Humour is both God’s gift and a life-saving medicine. So, as satsangis why are we afraid to laugh? If the Lord is all-compassionate, surely he has a sense of humour.
Mystics are known for their extraordinary expressions of love for God and souls. The more we learn about their lives, the more we want to be with them and see the lighter side of life from a spiritual perspective. Who wouldn’t love a Master who has a keen sense of humour, who is so comfortable about himself that he constantly makes jokes about his life and even his own appearance? The Master’s humorous outlook instantly binds us to him. When we see him, we see a reflection of what we could be, of what God wants us to be even in the midst of our accomplishments: simple, humble, aware of our own limitations and, of course, joyful.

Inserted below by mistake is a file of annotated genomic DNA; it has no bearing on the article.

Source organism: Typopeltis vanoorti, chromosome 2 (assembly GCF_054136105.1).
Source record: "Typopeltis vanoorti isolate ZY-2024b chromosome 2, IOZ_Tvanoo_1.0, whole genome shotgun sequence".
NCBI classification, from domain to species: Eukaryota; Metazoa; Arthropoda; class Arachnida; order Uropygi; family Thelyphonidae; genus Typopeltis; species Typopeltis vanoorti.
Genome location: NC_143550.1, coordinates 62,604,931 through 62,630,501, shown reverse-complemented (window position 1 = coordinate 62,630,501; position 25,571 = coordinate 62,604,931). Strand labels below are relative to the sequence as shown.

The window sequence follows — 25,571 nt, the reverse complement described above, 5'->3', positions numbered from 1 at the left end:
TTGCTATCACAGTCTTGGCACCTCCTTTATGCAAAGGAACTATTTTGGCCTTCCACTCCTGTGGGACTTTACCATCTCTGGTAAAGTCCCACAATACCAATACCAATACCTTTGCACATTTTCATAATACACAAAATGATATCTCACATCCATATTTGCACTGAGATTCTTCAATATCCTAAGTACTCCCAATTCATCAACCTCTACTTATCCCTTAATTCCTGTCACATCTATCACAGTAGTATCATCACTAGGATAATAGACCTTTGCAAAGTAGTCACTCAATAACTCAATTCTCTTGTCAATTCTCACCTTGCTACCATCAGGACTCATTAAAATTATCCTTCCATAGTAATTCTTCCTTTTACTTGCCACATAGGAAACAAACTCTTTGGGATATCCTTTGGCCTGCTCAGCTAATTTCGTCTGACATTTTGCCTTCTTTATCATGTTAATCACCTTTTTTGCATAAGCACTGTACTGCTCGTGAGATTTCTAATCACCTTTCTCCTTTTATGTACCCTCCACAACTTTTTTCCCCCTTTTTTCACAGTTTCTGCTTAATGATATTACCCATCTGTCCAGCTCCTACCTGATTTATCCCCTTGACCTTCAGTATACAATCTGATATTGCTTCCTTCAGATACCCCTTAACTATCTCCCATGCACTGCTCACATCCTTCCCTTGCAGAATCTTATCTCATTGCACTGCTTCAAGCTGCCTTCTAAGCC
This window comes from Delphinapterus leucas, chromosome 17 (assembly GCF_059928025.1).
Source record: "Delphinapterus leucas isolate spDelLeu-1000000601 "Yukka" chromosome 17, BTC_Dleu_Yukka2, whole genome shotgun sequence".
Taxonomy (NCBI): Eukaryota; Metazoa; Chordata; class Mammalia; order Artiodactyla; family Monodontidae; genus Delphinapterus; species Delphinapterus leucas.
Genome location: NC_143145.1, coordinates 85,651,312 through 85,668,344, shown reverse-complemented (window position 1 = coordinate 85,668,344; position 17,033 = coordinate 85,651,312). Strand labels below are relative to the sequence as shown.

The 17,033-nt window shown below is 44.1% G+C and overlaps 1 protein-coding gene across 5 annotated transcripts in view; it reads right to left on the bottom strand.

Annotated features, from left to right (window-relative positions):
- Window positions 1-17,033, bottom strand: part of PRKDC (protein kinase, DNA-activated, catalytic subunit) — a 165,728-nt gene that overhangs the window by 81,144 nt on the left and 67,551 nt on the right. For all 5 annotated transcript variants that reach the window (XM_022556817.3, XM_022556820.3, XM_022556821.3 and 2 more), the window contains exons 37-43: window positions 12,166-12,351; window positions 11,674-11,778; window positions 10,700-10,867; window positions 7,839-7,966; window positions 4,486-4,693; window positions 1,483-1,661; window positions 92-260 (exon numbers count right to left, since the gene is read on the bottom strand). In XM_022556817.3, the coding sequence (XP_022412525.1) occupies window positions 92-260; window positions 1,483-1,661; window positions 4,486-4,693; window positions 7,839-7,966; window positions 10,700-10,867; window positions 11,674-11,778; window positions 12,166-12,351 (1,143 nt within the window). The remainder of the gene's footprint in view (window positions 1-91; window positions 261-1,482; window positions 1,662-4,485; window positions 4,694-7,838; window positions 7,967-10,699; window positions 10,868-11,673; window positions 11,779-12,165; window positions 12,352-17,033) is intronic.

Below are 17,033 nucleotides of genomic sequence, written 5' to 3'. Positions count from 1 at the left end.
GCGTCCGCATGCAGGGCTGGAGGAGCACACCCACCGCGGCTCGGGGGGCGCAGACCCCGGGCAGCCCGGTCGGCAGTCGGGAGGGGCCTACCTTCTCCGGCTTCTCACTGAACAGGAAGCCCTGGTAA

The very foundation of his humour is the ability to see things from a spiritual perspective. One such example can be found in Dr. Julian Johnson’s book With a Great Master in India, where he describes Great Master’s keen sense of humour. He writes:
The next day as we rode along in the jostling old car, the Master told a story of some foolish weavers who had a rickety, noisy old cart. One day when it ceased to make as much noise as usual, they concluded that it must be dead. So, they stopped by the roadside and actually cremated the old cart, throwing the iron parts, as bones, into the river…. In fact, he is always jolly and full of fun. He never fails to see the humorous side of things. He and his closest disciples laugh and joke much and there is seldom a dull moment. All are happy and all have a good time. There is no long face in the crowd.